Persecution in Vietnam
"If you were of the world, the world would love its own. Yet because you are not of the world, but I chose you out of the world, therefore the world hates you.... If they persecuted Me they will persecute you... for they do not know the One who sent Me." John 15:19-2
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November 2004: Vietnam - Attack on Mennonites Highlights Religious Persecution: "The Vietnamese government bans independent religious associations and only permits religious activities by officially-recognized churches and organizations whose governing boards are approved and controlled by government. The Mennonite Church is not officially sanctioned by the government. 'Bulldozing a Mennonite chapel is just one aspect of the Vietnamese government's crackdown on freedom of religion,' said Brad Adams.... 'Whether through legislation or through violence, the government has shown it is increasingly unwilling to tolerate religious practice outside its strict control.'" John 15:20-21
August 2004: Distress, Harassment continue for Vietnam's Montagnards: "Government authorities continue to apply unrelenting pressure on tribal Christians in the Central Highlands of Vietnam. The most recent phase of the long-standing conflict commenced in April 2004, when thousands of Montagnards joined protests against the confiscation of tribal lands and the severe repression of the Christian faith. The government subsequently sent a special 'peace corps'to the poverty-stricken region. But the corps really serves as 'spies and guards.'... After its arrival, eight men in Dak Lak province were arrested and severely beaten. Church sources report that eight men were killed in Gia Lai province....” John 15:20-21
July 2004: Vietnamese Trying To Wipe Out Hmong Christians: "One Hmong listener [to Far East Broadcasting] in Vietnam sent a cassette with this message: '...At this time, we don't know why our government has sent soldiers and policemen to guard all of the Christian villages.... They watch every one of us very closely. We cannot hold Church meetings any more. These officials have also come to check every Christian home and check for Bibles, hymnbooks and other literature. If they find anything, it will be burnt....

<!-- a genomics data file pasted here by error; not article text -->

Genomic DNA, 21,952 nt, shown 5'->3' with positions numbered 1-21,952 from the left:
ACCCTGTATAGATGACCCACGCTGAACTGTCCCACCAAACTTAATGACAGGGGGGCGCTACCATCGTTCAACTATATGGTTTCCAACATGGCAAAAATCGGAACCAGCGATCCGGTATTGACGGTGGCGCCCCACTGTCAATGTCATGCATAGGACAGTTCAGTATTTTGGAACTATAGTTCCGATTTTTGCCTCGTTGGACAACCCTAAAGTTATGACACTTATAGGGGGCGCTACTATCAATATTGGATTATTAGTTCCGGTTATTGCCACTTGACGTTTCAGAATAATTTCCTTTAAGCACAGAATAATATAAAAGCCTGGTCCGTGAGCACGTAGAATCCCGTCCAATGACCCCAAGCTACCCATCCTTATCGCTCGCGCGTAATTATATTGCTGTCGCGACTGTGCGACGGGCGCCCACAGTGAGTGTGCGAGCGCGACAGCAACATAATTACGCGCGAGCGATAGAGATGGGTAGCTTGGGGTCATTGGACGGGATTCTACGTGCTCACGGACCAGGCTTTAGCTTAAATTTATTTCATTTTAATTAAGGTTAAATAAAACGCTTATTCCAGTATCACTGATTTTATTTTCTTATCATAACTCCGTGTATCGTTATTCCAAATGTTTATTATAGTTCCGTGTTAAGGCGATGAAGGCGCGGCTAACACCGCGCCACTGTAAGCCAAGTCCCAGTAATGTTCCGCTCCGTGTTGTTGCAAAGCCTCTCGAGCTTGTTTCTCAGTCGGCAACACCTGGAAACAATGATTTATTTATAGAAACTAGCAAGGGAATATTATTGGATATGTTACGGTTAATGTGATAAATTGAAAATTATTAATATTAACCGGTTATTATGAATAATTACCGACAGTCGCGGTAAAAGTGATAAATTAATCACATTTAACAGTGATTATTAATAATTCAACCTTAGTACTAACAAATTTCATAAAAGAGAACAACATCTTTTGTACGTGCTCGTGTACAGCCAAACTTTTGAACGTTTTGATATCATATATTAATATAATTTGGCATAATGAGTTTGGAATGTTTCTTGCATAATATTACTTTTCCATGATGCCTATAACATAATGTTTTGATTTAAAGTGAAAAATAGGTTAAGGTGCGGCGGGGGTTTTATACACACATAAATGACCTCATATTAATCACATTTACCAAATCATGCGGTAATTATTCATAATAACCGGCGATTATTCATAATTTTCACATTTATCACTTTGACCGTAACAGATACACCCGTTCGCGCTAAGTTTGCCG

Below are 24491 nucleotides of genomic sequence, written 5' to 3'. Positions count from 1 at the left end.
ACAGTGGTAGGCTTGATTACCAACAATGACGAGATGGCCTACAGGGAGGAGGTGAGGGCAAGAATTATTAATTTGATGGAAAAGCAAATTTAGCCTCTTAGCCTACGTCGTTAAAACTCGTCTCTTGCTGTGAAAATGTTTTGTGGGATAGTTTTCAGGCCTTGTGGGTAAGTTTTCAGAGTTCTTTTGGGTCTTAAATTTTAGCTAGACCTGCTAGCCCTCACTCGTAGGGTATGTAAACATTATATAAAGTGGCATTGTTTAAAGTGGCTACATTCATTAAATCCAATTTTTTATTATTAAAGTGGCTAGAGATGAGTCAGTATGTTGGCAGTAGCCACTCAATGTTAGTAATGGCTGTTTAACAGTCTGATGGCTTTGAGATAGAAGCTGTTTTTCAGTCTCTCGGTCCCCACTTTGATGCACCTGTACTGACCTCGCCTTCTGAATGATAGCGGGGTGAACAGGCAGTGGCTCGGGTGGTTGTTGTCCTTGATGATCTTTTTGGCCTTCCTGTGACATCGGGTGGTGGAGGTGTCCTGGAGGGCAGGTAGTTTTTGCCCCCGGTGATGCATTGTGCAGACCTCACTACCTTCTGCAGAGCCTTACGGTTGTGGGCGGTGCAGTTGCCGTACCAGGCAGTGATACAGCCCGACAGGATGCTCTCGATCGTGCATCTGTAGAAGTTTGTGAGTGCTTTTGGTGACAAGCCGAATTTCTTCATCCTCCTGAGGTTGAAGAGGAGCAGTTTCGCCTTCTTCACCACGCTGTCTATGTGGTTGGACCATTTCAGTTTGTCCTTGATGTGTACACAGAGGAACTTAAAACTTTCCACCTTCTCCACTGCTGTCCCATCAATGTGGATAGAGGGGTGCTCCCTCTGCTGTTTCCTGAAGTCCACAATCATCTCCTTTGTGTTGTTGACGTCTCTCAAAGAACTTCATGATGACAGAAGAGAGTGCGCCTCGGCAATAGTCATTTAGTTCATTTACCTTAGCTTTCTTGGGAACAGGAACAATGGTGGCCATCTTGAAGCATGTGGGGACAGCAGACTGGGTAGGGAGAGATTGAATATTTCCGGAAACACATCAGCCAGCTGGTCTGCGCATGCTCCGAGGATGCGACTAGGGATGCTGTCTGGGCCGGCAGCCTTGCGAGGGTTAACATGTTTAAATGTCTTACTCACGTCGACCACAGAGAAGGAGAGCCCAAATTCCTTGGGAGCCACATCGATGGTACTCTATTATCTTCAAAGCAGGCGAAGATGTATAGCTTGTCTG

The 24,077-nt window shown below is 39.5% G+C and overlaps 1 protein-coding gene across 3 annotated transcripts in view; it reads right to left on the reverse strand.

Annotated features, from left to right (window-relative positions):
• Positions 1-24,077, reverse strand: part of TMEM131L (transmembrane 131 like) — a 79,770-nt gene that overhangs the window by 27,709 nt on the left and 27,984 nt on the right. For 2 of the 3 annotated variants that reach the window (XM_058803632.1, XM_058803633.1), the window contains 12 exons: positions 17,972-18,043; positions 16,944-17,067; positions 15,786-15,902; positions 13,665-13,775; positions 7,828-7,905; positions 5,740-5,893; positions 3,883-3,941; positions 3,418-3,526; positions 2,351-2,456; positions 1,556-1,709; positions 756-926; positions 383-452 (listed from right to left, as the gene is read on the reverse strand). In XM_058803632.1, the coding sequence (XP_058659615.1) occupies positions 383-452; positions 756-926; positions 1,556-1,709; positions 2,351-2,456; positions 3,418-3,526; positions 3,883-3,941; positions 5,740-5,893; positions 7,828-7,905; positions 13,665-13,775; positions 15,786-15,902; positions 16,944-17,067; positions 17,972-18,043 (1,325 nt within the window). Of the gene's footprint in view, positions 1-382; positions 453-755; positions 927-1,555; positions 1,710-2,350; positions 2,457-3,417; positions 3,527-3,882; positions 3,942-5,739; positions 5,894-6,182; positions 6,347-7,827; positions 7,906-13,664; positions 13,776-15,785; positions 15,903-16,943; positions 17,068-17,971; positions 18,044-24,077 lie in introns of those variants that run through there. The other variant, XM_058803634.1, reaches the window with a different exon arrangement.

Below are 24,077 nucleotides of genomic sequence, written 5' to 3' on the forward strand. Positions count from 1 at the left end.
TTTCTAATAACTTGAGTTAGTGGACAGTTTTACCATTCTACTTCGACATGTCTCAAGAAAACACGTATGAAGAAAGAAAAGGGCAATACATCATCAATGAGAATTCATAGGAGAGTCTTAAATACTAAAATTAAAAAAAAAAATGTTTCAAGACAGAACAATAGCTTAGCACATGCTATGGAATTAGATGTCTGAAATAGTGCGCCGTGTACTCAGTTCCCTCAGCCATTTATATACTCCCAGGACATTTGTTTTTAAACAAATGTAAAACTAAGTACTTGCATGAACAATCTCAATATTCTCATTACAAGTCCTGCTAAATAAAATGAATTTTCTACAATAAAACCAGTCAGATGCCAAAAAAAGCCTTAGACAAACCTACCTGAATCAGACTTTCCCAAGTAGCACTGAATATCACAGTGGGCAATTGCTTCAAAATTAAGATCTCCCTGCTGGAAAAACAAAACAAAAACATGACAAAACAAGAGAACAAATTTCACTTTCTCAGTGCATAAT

"If homes are not found with evil spirit signs, that household will be penalized. ...Christian families are put in jail with no questions asked. Government officials putting poison into sugar and distributing the food to Christian who eat and died. Christianity must wipe out by the end of December 2002." Romans 8:26-27
April2004: Human Rights Group Condemns Vietnam for Treatment of Montagnards : "Human Rights Watch says police use electric truncheons, tear gas, and water cannons to disperse thousands of Christian tribes people as they protested religious persecution and the confiscation of their ancestral lands....some of the protesters - known as Montagnards - were beaten and killed during the demonstrations. Others are reported missing.... The Vietnamese government has closed the region to international observers and diplomats." See next link:
"Pray for the families of those killed as well as for many in fear for their lives." Romans 8:26
December 2003:Christmas crackdown commences (Vietnam): "...harassment, beatings, torture and killings are reported in the lead up to Christmas 2003 as Vietnamese communist authorities intensify the crackdown against Montagnard (Degar) Christians in the Central Highlands of Vietnam.
“'...virtually every single village now has secret police stationed there who intimidate and arrest Christians and refugees who try fleeing to Cambodia,' said a spokesman for the Montagnard Foundation."
354 Churches Closed in Dak Lak Province -- November, 2002
With heavy heart I send this. May His Grace be sufficient for these who have suffered so much, and now are facing even more difficult days ahead. PRAY! May the Lord stand by them, and uphold them during these very critical times.
Information has been pouring out of Vietnam about a recent wave of government repression against Montagnard Evangelicals in Vietnam's Central Highlands. Documents acquired up by religious human rights workers in Vietnam in October and correspondence which has come out in recent days, confirm that by the end of September, 354 of 412 churches had been forcibly disbanded and closed in Dak Lak Province alone. By Mid-October some 50 Christian pastors and elders in this province, had been arrested or "disappeared". Many others were missing as well, but their names were unavailable. The campaign was continuing to close the remaining 58 churches in the province.